Some time ago, I had a conversation with a friend of mine about why God would choose to send his son to the Jews at a particular historical moment, about why the law of the Torah preceded the Messiah. My response to the question was essentially that (as he phrased it later) they needed to "marinate in the law" before they could even begin to understand their need for a Messiah.
This might seem like an obtuse and highly unusual claim, so I will offer an explanation from my studies in developmental psychology that may help to clarify my thought process. When we raise children, babysit children, or even reflect on our own childhood behaviors, we can see a developmental path in morality. That path is very short for some people. It is much longer for others. Some people circle back several times and their path appears quite convoluted. Nonetheless, it is a path. When we look at Kohlberg's stages of moral development, we can see that the path traveled under healthy circumstances has some common stages through which a person passes.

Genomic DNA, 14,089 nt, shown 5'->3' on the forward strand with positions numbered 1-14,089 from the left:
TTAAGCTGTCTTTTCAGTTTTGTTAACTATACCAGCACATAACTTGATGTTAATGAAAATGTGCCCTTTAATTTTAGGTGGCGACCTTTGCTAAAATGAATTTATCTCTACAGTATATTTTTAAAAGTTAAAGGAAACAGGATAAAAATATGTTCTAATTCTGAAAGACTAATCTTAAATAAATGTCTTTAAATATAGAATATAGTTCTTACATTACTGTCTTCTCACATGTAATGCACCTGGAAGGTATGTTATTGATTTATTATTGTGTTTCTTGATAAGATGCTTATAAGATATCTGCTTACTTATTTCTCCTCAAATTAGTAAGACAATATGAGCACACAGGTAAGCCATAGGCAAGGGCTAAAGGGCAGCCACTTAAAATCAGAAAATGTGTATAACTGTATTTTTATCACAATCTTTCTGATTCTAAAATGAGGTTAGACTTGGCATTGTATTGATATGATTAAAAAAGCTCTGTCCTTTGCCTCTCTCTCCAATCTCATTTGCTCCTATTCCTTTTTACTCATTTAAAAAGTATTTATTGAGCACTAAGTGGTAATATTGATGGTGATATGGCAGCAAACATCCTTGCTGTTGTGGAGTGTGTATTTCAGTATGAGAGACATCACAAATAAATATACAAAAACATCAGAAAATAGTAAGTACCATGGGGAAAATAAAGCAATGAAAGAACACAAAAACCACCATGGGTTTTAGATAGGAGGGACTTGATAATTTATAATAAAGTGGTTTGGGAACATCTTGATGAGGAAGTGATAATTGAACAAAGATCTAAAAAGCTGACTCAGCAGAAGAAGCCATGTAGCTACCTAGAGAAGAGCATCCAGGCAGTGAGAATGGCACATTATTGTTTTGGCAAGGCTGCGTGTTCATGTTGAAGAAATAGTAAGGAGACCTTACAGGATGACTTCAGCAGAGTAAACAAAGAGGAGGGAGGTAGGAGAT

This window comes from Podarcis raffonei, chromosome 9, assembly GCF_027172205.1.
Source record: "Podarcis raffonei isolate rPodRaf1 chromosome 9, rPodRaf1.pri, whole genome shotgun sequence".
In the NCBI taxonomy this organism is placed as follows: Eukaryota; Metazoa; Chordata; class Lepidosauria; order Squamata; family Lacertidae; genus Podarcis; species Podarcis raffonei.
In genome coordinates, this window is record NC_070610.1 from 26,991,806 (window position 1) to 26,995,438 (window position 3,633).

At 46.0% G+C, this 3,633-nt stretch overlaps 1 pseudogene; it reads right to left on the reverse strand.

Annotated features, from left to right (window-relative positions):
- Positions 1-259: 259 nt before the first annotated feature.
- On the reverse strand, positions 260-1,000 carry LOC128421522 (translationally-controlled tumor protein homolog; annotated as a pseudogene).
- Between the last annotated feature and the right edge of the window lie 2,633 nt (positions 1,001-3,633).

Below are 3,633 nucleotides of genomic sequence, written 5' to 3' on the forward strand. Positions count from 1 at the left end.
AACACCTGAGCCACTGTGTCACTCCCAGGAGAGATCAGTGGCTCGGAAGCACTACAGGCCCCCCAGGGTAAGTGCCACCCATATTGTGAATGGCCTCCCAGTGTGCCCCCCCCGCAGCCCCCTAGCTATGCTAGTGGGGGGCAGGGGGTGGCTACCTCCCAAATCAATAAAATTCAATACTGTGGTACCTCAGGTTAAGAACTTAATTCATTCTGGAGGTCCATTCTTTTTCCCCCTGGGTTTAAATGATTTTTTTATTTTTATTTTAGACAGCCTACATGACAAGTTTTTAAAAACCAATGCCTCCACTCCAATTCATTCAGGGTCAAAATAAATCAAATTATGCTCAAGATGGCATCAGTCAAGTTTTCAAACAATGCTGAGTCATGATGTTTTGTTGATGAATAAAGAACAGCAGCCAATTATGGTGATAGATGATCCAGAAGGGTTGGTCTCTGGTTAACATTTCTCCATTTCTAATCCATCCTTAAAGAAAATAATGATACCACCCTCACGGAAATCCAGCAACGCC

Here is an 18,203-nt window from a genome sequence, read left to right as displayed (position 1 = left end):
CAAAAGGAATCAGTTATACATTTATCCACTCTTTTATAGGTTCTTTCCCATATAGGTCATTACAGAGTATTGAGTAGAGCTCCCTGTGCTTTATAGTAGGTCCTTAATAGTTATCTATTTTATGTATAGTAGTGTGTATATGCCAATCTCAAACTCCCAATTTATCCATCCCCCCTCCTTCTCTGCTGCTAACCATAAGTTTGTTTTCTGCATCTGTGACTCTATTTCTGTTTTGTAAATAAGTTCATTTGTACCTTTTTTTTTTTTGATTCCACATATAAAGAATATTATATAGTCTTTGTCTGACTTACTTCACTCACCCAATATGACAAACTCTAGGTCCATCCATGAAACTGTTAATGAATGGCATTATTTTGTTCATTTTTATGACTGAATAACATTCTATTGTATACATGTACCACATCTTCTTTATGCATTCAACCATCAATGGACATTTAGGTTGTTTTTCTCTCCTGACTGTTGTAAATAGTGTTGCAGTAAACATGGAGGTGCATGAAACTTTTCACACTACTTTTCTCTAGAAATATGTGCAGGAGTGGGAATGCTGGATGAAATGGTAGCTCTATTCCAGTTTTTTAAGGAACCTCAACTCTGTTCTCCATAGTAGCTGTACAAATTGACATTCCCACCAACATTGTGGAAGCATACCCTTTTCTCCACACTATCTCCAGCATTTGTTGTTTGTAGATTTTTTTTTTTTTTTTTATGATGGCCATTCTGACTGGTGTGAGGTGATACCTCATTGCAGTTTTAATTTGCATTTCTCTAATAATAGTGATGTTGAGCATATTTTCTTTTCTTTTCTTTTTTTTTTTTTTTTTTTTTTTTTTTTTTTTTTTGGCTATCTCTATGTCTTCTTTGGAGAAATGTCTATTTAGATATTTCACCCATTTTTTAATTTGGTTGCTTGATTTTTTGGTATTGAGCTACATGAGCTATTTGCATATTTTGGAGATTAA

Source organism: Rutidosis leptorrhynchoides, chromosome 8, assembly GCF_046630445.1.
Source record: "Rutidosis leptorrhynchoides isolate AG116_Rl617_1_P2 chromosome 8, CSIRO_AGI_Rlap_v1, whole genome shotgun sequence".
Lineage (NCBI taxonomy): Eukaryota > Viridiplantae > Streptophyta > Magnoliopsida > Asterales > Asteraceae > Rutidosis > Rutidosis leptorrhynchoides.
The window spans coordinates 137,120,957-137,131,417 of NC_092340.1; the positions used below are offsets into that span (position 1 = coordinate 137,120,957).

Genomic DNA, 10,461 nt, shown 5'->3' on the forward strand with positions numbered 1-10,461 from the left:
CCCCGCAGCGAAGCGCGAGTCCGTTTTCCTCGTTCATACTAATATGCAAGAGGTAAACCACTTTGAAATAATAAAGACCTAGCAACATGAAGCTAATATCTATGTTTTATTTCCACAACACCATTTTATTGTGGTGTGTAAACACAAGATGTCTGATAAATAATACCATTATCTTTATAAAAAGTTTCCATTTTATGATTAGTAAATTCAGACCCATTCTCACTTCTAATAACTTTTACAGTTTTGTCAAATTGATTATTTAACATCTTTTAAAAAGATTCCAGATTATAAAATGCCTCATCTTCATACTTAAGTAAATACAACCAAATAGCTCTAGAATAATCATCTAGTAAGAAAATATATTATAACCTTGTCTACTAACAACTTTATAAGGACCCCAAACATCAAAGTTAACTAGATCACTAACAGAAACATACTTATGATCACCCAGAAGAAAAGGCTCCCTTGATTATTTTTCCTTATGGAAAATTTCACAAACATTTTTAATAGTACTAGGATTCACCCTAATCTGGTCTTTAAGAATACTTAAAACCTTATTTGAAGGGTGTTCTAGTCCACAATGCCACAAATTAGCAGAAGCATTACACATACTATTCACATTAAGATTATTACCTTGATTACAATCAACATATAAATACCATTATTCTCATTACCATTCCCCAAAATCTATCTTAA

The first stage is the moral perspective of Obedience and Punishment. This stage is important for children because they do not yet have an internalized moral framework; a young child is all ego. A child will seek whatever is pleasurable without understanding the costs, avoid whatever is painful without understanding the benefits, and they lack the life experience to discern which actions are worth the pain involved or which actions are temporarily pleasurable while causing long-term damage. In the Tanakh, we might associate this stage with the proverb that a spared rod results in a spoiled child or the commandments to punish people who break the law.